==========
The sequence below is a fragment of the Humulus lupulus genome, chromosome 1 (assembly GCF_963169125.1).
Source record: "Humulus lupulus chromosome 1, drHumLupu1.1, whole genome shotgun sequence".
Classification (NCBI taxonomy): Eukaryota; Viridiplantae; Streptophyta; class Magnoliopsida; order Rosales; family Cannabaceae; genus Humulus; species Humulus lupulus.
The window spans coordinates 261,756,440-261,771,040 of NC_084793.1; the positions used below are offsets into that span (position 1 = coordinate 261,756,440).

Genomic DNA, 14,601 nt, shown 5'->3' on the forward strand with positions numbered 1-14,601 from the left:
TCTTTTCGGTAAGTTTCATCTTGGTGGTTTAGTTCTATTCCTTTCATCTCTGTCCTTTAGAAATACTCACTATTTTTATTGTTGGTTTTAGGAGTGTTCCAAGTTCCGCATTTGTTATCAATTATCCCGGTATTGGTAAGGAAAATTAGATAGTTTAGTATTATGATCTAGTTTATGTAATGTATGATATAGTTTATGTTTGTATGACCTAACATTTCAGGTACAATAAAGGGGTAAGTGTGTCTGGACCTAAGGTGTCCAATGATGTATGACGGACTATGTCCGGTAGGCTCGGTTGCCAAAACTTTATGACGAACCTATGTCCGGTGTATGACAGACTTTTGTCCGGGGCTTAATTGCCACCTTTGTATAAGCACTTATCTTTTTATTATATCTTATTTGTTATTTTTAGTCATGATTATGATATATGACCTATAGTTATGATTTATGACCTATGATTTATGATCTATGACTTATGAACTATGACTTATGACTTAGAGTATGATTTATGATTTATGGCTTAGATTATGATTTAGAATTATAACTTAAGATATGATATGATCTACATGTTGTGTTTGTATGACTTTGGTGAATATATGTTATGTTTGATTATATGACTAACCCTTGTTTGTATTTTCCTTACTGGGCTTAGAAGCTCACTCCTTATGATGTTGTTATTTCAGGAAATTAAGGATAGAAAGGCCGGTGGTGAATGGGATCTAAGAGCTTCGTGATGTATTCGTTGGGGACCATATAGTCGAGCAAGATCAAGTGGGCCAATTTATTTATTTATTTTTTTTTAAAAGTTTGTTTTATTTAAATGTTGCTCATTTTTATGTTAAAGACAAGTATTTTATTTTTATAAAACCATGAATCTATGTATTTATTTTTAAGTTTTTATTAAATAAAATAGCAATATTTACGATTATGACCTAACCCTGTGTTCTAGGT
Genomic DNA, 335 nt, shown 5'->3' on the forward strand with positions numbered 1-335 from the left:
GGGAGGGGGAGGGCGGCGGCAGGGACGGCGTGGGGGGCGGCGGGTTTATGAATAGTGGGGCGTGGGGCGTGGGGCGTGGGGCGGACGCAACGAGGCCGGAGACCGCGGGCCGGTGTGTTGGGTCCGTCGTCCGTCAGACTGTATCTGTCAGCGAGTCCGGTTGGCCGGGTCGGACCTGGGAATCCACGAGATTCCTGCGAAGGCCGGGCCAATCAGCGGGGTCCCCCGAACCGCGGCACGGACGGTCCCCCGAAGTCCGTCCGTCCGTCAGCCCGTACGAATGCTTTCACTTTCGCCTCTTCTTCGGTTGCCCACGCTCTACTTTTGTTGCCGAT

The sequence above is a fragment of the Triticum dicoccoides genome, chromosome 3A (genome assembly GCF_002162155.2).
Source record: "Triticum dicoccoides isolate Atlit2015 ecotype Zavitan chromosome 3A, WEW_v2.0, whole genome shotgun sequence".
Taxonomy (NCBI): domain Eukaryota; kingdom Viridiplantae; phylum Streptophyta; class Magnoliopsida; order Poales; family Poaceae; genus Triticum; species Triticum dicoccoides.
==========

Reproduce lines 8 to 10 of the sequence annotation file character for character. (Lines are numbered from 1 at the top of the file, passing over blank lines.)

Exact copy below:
GGGAGGGGGAGGGCGGCGGCAGGGACGGCGTGGGGGGCGGCGGGTTTATGAATAGTGGGGCGTGGGGCGTGGGGCGTGGGGCGGACGCAACGAGGCCGGAGACCGCGGGCCGGTGTGTTGGGTCCGTCGTCCGTCAGACTGTATCTGTCAGCGAGTCCGGTTGGCCGGGTCGGACCTGGGAATCCACGAGATTCCTGCGAAGGCCGGGCCAATCAGCGGGGTCCCCCGAACCGCGGCACGGACGGTCCCCCGAAGTCCGTCCGTCCGTCAGCCCGTACGAATGCTTTCACTTTCGCCTCTTCTTCGGTTGCCCACGCTCTACTTTTGTTGCCGAT

The sequence above is a fragment of the Triticum dicoccoides genome, chromosome 3A (genome assembly GCF_002162155.2).
Source record: "Triticum dicoccoides isolate Atlit2015 ecotype Zavitan chromosome 3A, WEW_v2.0, whole genome shotgun sequence".